MONTERREY, Mexico (Reuters) - Surging drug violence is undermining economic growth in Monterrey, Mexico’s most affluent city, and prompting some businesses to put factory investment on hold, the region’s top official said on Friday.
A jump in murders, extortions and shootouts in Monterrey, the city near the U.S. border that generates 8 percent of Mexico’s gross domestic product, is an alarming turn in a war on drugs that already has investors and Washington on edge.
Rodrigo Medina, the governor of Nuevo Leon state, which is home to Monterrey, said some foreign manufacturers had frozen plans to invest in factories that exported to the United States.
Medina, a member of the opposition Institutional Revolutionary Party, or PRI, said this year’s economic recovery would also have been stronger after last year’s punishing recession.
“If the country and Nuevo Leon did not have these conflicts right now, we would be growing much faster,” he said in an interview a day after armed men parked buses and trucks across Monterrey’s highways in an attempt to hamper the military following a gunfight that killed three hitmen and a marine.
Since early this year, the violence that has long gripped less prosperous areas of Mexico has soared in Monterrey, casting a shadow over the city with the country’s highest per-capita income.
There have been some 650 drug killings this year in and around Monterrey, more than in the past four years combined for the region, which is one of Mexico’s worst drug war flashpoints.
Monterrey, 140 miles from the U.S. border, is home to some of Mexico’s biggest companies, like cement maker Cemex (CX.N) CMXCPO.MX, and it boasts factories belonging to global power players such as General Electric (GE.N).
But it is no longer immune to the drug violence that has killed over 29,000 people since President Felipe Calderon launched his campaign to crush drug cartels in late 2006.
“We have to recognize (violence) could have affected the decision-making of the investor ... I’ve come across some cases (of investors freezing plans to set up in Monterrey),” said Medina, including foreign manufacturing firms.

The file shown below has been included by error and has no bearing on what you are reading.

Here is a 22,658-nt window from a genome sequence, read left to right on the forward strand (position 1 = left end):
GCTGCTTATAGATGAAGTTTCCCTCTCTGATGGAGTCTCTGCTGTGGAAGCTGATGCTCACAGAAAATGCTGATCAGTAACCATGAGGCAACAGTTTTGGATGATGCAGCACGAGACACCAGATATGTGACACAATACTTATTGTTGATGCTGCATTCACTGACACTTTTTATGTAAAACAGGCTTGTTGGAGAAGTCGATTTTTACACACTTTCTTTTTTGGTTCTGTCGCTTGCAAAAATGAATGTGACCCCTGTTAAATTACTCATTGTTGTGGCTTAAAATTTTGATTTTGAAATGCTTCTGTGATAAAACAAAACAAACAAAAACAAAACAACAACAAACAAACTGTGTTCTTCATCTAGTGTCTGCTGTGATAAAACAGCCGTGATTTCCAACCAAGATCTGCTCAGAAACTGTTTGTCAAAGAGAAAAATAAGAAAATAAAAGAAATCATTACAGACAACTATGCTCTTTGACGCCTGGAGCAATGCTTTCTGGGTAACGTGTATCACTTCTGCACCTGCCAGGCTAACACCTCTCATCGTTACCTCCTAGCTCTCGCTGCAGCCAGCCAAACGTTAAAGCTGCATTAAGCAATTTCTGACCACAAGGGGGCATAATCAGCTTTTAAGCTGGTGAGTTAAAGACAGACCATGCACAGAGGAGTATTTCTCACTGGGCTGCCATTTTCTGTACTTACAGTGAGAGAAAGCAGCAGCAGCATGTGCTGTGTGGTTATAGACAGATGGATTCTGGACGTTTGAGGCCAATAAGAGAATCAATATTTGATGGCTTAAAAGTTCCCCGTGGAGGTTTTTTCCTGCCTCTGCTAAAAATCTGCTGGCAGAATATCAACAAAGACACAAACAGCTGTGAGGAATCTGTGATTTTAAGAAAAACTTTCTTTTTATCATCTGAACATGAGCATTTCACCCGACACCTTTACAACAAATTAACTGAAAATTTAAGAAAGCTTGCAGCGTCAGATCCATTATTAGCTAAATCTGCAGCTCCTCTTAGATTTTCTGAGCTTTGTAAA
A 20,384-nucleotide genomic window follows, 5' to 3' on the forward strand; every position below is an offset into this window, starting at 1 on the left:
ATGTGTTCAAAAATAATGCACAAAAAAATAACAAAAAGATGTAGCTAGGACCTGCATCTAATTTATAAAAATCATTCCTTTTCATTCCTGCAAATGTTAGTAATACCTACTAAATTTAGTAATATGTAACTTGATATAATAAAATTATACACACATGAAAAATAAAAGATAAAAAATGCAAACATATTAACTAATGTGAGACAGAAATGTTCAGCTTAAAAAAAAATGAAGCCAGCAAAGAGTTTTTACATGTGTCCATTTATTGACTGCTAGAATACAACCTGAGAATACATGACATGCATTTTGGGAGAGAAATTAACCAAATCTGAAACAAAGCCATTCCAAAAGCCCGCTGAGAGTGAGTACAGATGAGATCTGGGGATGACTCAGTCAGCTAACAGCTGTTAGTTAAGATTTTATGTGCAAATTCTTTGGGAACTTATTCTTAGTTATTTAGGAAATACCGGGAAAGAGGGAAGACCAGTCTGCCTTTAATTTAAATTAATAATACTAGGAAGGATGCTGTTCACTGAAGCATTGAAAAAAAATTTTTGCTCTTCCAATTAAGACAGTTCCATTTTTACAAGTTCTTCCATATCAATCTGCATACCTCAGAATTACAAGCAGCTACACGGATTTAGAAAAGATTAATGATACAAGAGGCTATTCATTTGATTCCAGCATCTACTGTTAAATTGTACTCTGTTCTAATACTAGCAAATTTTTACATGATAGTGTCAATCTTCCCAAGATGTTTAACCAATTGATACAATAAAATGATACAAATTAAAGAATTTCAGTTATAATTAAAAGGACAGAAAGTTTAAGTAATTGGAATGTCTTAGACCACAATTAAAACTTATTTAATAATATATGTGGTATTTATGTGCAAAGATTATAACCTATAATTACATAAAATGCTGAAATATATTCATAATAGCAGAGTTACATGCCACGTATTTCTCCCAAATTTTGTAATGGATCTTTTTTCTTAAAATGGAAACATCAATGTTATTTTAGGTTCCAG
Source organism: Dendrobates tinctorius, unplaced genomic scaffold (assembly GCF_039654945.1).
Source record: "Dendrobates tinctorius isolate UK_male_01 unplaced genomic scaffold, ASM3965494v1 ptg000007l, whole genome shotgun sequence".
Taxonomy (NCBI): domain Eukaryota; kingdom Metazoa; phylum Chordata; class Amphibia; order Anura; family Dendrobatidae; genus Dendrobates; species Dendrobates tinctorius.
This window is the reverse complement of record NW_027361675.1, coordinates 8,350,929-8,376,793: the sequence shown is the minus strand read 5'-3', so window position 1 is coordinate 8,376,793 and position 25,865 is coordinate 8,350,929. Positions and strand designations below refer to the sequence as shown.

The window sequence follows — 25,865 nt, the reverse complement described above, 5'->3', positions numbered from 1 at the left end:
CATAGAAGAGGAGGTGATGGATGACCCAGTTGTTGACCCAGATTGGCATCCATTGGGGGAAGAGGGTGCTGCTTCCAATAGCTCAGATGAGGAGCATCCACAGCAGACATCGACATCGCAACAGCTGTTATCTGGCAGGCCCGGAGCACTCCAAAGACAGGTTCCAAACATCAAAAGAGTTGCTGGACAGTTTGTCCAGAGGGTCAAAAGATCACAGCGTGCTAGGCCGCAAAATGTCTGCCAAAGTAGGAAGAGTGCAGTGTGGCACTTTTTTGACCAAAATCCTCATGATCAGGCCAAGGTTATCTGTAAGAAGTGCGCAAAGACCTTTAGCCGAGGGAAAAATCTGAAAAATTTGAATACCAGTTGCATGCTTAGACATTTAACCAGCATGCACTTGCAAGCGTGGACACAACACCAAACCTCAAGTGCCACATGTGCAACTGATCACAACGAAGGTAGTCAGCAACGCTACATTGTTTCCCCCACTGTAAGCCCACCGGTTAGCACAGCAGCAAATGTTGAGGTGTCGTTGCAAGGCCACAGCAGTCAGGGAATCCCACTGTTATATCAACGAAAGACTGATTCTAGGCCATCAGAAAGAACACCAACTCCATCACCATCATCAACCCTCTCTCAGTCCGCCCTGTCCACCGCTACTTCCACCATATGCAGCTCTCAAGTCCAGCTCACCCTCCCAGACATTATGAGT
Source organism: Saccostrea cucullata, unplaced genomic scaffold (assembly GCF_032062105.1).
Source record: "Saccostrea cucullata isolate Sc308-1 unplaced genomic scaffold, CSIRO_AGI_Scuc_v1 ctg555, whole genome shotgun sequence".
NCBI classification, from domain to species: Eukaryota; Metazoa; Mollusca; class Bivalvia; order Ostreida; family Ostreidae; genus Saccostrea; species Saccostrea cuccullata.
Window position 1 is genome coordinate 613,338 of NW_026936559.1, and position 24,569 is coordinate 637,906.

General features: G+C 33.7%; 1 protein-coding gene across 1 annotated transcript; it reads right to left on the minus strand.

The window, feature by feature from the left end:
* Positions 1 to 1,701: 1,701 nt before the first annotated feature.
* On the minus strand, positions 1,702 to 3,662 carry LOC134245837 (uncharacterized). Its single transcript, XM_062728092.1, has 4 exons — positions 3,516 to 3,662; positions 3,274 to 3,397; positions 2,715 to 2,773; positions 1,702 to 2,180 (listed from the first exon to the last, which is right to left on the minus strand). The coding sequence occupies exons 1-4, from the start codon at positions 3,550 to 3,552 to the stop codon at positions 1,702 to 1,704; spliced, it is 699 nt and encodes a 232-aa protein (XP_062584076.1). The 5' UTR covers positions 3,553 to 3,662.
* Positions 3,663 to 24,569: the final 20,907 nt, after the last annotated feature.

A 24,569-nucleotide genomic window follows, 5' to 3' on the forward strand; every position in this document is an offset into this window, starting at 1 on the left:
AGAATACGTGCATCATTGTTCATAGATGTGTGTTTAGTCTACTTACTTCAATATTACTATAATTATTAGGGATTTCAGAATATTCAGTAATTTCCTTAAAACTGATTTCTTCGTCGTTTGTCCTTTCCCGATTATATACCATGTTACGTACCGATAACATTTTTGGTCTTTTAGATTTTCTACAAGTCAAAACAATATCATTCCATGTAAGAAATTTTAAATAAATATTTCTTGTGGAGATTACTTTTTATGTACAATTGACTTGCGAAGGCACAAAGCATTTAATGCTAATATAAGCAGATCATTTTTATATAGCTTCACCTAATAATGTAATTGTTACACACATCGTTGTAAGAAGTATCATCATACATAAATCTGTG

He declined to give more details.
Medina, who took office last year, said Nuevo Leon’s economy was likely to grow 6 percent this year, above a national forecast of about 4.5 percent but far off the 7.5 percent the state notched in 2006, before violence took hold and a slowdown in U.S. consumption hit Mexican exports.
Business leaders worry northern hubs such as Monterrey could lose investment to Brazil, China or India.
Local restaurants and bars are suffering as fearful residents stay home and businesses are forced to pay protection money to the cartels. Tourists and pop music artists, including Bon Jovi and Lady Gaga, have canceled visits.
The spike in violence in Monterrey comes as the Gulf cartel battles its former armed wing, the Zetas. Medina urged Calderon to send more troops to Monterrey, but city residents blame Medina for not doing more to flush out corrupt police and protect citizens from a growing number of grenade attacks.
“I am conscious that at the local level we are not going to resolve the problem of organized crime ... not even the drug and arms smuggling,” Medina said. “What the governor wants is that (the gangs) don’t hurt the local population, that there aren’t kidnappings, extortions, road blocks,” he added.
Editing by Missy Ryan and Paul Simao